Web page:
Lies & Deception
So, if the nature of God/Jesus is truth then in contrast the nature of Satan/Devil is lying. Jesus says in John 8:44, “You are of your father the devil, and you want to carry out your father’s desires. He was a murderer from the beginning and does not stand in the truth, because there is no truth in him. When he tells a lie, he speaks from his own nature, because he is a liar and the father of lies.”
Deception and lying is Satan’s nature as Jesus says when he lies, he speaks from his own nature. Satan is liar and a deceiver… this is his job and it is what he does. He is a liar to the extent that Jesus call him the “father of lies.” What does this mean for you and me? It means that when you willfully and knowingly lie and deceive you also take on the nature of the devil. When you twist the truth, deceive, lie (even the “little white ones”) you are doing the work of the devil. I know this sounds harsh and maybe even condemning (or convicting) but the is what the Word of God says, and the Word of God does not lie.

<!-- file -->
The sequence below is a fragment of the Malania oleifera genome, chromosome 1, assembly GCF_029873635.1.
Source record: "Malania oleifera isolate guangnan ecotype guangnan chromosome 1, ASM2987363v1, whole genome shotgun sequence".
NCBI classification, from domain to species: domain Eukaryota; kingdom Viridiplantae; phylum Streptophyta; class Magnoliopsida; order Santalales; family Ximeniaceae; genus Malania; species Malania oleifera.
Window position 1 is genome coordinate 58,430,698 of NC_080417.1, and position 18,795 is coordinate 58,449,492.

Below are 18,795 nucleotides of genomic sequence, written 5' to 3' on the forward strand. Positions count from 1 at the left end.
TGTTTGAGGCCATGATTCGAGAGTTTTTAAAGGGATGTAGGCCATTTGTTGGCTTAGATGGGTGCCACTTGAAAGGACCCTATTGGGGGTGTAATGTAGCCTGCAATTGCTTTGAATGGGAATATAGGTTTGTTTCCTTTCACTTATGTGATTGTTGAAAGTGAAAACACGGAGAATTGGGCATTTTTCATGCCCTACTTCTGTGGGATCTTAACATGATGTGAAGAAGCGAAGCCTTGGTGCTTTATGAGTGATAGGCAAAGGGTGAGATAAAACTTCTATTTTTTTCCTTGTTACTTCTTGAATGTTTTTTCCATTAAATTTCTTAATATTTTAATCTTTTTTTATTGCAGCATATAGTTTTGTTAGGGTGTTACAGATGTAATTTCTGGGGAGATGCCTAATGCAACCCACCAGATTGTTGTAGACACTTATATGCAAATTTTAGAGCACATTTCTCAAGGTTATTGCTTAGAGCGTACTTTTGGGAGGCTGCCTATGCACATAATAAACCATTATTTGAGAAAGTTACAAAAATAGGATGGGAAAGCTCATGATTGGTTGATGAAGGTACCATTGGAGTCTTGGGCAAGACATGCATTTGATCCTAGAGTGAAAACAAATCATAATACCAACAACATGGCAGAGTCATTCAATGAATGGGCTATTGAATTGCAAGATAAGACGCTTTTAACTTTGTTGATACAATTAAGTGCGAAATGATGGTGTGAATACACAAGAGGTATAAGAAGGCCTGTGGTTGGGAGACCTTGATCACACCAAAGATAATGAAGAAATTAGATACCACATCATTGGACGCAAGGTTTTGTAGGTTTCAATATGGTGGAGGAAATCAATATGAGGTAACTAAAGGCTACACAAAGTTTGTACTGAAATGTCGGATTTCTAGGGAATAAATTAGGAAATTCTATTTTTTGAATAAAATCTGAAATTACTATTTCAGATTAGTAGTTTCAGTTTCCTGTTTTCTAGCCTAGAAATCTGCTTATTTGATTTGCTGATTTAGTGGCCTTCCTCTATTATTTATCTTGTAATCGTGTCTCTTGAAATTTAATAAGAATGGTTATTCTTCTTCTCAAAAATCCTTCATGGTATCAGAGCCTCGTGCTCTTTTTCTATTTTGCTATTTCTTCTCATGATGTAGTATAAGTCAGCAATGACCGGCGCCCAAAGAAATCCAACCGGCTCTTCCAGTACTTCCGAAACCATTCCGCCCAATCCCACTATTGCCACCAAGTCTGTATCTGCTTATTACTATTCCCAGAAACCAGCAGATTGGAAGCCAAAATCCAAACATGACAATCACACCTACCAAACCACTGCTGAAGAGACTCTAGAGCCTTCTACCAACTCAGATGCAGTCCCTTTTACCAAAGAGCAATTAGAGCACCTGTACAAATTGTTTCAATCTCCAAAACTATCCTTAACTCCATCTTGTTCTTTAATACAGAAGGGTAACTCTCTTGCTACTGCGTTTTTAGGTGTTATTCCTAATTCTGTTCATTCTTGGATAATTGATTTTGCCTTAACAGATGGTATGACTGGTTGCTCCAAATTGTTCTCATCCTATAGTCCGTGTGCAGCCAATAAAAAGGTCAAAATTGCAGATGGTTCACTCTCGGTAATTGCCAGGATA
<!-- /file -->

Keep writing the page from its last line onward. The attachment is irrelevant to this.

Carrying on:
The Face of False Witnesses?
If the truth looks like Jesus and lies and deception looks like Satan, then what does bearing false witness look like to us today? As I stated earlier in the message that commandment nine is not just about lying. It certainly includes lying, but it does go much deeper. I mentioned that this commandment deals more with the great commandment of loving your neighbor as yourself than it does to just being someone who does not lie.
Four Faces of Bearing False Witness – These are four ways or areas where we break commandment 9
The Bible has much to say about dishonesty, deceit, and lying lips and much about faithfulness, honesty, and integrity. Proverbs 12:22 says, “Lying lips are detestable to the LORD, but faithful people are his delight.” God hates when we lie but delights in us when we speak truth.
Proverbs 6:16 – 19 say, “The Lord hates six things; in fact, seven are detestable to him: arrogant eyes, a lying tongue, hands that shed innocent blood, a heart that plots wicked schemes, feet eager to run to evil, a lying witness who gives false testimony, and one who stirs up trouble among brothers.” Twice in these verses we are told that God hates lying. This is not redundancy for the sake of redundancy, it is there for a reason and I think we need to take note of this and see how this affects the way we talk to and treat others.